I didn’t lose my focus. I am passionate about journalism. I was not running around looking for business. Even when I was Editor-in-Chief, the businesses I was pursuing were mainly advertorials and supplements. They were strictly in the same line of business.   We had a company that was into buying and selling but it was supervised by another person. My focus was on journalism. When someone does not lose track of what he is supposed to do, he will be able to identify trends that can help his organisation.

Even now that I am in semi-retirement, we do basically books. But we also write column for newspapers which keeps us busy on the journey of column writing. It is an important contribution to journalism because column writing is at the top of the game. Even though it has been bastardized in Nigeria to the extent that everybody writes a column regardless of whether they write well or not, columnists are much respected in the US and UK because of the enormity of influence that they bring to the public space and this is based on factuality and the robust thinking that is involved in delivering a column to the public space. That motivated some of the newspapers to approach us to write columns for them and it has been a delight. It has been a pleasure because we are contributing to the Nigerian narrative. And we are bringing that knowledge that people talk about, that acuity, that frankness and that lack of partiality in dealing with public issues that would affect Nigeria. Commenting on issues that are relevant to the delivery of a better society is a virtue of a good columnist.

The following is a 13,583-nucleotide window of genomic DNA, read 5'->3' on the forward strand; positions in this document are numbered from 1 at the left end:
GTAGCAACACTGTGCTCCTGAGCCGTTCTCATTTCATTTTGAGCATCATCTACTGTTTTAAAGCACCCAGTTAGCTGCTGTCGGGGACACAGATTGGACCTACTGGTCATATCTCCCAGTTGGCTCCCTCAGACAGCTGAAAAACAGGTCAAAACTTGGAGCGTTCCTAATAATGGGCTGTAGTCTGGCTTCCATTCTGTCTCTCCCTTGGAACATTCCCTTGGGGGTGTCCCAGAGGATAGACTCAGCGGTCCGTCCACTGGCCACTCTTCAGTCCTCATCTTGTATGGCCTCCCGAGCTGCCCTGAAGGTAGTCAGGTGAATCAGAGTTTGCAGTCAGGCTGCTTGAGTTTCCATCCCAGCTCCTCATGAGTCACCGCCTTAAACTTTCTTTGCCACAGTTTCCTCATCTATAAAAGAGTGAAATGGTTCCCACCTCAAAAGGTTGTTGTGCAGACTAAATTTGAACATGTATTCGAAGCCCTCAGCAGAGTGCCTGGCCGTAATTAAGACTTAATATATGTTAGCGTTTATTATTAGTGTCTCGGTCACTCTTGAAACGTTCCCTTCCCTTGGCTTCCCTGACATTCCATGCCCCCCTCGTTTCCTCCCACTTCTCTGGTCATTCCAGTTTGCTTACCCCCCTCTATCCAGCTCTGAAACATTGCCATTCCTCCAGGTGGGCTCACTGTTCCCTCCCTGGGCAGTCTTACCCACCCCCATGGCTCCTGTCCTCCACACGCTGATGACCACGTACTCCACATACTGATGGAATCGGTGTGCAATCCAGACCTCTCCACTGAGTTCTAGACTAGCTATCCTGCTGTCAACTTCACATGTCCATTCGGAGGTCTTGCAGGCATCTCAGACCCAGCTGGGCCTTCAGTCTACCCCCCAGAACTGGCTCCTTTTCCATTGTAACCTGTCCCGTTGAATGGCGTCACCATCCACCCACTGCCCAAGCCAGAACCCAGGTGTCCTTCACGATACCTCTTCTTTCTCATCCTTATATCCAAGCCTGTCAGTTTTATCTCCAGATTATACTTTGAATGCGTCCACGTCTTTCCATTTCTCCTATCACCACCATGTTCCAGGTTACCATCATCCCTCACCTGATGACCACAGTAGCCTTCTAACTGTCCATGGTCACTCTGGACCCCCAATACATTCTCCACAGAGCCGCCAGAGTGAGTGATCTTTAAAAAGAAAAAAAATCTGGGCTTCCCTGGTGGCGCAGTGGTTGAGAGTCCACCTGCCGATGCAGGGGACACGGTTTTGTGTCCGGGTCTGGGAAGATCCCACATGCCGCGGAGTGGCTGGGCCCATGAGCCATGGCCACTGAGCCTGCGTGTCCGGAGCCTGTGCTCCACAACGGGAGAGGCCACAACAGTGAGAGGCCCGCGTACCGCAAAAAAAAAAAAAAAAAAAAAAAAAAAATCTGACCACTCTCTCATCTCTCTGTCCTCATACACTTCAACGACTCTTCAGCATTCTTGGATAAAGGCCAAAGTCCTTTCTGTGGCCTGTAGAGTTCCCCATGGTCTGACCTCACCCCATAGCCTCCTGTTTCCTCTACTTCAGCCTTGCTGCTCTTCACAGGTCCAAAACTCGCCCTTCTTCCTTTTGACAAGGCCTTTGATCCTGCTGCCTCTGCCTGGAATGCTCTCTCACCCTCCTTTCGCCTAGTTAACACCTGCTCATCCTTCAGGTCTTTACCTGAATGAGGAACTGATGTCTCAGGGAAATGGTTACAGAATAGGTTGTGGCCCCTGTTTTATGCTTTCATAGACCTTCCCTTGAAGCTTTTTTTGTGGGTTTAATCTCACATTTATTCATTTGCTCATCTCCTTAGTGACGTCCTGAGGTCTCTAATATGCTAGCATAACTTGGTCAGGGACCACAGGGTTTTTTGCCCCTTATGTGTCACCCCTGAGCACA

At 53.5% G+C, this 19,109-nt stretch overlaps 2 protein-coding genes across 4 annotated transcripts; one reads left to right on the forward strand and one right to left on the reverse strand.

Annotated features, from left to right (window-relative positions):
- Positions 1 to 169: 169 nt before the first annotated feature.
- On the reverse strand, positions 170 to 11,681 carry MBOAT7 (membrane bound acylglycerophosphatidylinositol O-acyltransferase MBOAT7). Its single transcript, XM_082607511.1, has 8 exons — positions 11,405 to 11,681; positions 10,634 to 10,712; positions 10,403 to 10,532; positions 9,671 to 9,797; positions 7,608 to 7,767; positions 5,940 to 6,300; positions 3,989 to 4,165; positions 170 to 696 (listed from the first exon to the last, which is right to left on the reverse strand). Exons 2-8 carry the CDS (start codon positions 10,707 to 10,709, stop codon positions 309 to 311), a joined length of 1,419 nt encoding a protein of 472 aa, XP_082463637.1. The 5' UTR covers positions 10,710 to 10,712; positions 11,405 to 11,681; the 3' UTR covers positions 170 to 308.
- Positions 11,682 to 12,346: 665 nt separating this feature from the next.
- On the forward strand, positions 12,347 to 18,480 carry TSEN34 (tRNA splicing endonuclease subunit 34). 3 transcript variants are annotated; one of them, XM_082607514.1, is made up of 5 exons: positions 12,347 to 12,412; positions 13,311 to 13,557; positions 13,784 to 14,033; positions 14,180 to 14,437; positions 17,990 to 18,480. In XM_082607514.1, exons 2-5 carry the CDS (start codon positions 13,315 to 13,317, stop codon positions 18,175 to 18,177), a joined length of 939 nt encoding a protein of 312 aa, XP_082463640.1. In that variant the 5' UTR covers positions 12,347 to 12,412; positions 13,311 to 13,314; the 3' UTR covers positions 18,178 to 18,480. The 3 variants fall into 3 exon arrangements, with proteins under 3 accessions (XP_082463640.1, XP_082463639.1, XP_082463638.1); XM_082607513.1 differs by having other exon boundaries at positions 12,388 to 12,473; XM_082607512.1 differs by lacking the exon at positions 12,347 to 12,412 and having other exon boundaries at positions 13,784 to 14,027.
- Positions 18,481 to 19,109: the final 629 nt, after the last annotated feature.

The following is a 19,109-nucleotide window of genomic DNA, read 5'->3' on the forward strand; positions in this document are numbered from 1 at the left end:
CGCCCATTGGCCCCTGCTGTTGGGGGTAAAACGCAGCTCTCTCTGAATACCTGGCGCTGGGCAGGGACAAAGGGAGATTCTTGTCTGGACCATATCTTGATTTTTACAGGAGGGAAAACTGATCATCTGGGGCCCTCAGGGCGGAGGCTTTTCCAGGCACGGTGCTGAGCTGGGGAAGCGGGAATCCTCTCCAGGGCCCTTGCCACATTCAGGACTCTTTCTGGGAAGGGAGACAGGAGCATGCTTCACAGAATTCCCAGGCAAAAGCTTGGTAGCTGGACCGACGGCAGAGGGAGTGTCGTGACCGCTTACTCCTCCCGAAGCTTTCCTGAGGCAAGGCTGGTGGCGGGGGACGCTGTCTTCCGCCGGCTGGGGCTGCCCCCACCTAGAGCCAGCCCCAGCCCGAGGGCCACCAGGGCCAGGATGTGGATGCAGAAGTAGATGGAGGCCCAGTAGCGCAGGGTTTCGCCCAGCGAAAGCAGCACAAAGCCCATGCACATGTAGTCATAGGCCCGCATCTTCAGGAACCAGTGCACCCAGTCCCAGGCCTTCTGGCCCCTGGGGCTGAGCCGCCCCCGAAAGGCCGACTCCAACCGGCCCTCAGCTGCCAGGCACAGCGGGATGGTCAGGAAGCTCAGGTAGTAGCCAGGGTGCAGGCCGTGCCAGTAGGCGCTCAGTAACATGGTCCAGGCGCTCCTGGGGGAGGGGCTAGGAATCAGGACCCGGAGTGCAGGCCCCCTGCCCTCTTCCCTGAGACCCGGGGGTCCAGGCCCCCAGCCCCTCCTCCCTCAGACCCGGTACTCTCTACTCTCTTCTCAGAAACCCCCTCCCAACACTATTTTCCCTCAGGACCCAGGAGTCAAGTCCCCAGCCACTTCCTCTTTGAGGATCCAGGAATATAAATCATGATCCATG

Having attained the peak of the journalism profession and having become an authority in the profession, what legacies do you think can be attributed to you?